Doctor insights on:
Mitral Regurgitation Murmur
Mitral regurgitation or mitral insufficiency or mitral incompetence is a disorder of the heart in which the mitral valve, separating left atrium and left ventricle does not close properly. When the heart pumps out blood from the left atrium to the left ventricle through the incompetent valve, it leads to the abnormal leaking of blood from the left ventricle back ...Read more
Mitral regurgitation: Mr murmur is an early systolic, holosystolic, or also referred to as blowing systolic murmur best heard over the apex radiating to the left axilla. Aortic stenosis is an ejection systolic murmur best heard over the right upper stern all border, radiating to the neck, and there may be an ejection systolic click heard over same area and apex. ...Read moreSee 1 more doctor answer
Multiple: The pitch is different. Also, each is better heard in a different location in the chest, and the duration of the murmur during the cardiac cycle are different. ...Read more
Mitral regurgitation: Our echocardiogram studies are so sensitive that they frequently show tiny amounts of insignificant valve leak, with trace mitral regurgitation being the commonest of these. It is not a concern. To have a murmur you have to have enough turbulent blood flow to make an audible noise. ...Read moreSee 1 more doctor answer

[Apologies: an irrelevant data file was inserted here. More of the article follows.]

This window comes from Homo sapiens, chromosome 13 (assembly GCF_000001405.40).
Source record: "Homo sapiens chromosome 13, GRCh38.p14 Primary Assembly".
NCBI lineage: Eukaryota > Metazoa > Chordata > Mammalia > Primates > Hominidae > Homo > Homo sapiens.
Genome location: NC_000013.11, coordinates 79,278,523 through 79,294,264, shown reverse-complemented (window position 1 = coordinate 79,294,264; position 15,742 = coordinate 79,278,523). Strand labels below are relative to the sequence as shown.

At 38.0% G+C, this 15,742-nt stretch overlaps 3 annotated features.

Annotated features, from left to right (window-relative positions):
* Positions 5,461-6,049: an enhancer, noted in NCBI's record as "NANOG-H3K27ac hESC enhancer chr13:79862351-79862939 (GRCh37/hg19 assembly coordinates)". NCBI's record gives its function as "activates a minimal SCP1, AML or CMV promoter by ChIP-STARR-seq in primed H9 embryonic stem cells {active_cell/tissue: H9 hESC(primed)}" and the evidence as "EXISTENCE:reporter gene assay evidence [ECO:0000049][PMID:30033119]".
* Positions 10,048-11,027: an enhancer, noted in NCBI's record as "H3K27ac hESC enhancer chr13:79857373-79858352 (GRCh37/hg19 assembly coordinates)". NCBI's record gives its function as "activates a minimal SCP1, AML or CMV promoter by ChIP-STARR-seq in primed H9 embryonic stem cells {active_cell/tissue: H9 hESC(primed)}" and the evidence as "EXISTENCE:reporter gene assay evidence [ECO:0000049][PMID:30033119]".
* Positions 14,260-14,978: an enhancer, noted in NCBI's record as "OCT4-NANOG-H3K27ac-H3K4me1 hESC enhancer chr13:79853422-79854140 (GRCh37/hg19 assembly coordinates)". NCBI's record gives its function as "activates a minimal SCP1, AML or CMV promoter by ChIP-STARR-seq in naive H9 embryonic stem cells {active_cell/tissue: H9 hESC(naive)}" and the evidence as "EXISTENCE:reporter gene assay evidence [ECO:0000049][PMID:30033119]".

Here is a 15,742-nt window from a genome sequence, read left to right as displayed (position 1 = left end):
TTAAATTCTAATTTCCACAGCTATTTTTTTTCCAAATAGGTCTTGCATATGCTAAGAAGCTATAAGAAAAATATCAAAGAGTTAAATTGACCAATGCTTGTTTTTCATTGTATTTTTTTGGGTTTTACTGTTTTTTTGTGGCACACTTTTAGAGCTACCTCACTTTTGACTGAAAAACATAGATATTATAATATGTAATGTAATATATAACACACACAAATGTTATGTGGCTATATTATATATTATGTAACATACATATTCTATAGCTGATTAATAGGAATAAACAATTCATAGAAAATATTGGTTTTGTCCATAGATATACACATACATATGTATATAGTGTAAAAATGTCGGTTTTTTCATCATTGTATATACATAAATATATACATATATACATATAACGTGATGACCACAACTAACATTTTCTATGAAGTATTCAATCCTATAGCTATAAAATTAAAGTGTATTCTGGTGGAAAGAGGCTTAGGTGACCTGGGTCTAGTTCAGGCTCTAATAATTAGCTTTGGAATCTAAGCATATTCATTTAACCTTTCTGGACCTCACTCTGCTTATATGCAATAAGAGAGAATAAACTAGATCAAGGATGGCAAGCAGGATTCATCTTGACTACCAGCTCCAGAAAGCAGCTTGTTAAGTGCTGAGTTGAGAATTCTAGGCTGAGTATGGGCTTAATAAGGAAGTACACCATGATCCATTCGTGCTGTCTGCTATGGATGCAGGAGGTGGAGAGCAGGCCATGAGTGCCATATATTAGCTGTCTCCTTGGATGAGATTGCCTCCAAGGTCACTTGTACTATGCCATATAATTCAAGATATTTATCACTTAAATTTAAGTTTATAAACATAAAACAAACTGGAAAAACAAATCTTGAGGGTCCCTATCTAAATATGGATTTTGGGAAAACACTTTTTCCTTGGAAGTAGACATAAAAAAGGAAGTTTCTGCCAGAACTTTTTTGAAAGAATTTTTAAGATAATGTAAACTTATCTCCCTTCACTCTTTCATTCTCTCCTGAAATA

How sensitive is doppler echo for seeing mitral regurgitation? Reliable to rule it out if you have a murmur?
Had a murmur ,My echo says I have trace to mild mitral regurgitation in one valve. normal weight, lipids, bp, glu. Reason to f/u with cardiology?
Not really: Trace to mild regurgitation on echocardiogram is likely not the cause of your auscultated "murmur" as that would be very hard to hear. I suspect your doctor thought there was a murmur, and it turns out not to be clinically significant. If you are truly asymptomatic: no SOB, no chest pain, etc., then no need for cardio based on this finding alone. As for preventative care, ensure lipids really norm ...Read more
Pulmonary HTN: You're correct. Mitral stenosis produces a diastolic rumble or murmur. However, as mitral stenosis worsens patients develop pulmonary hypertension. This in turn will increase the pressure in the right ventricle which could induce a normal tricuspid valve to leak. This murmur would be systolic. ...Read moreSee 1 more doctor answer
Heart murmur with normal echocardiogram. Only showed trace mitral & tricuspid valve regurgitation. Does this mean murmur is benign?
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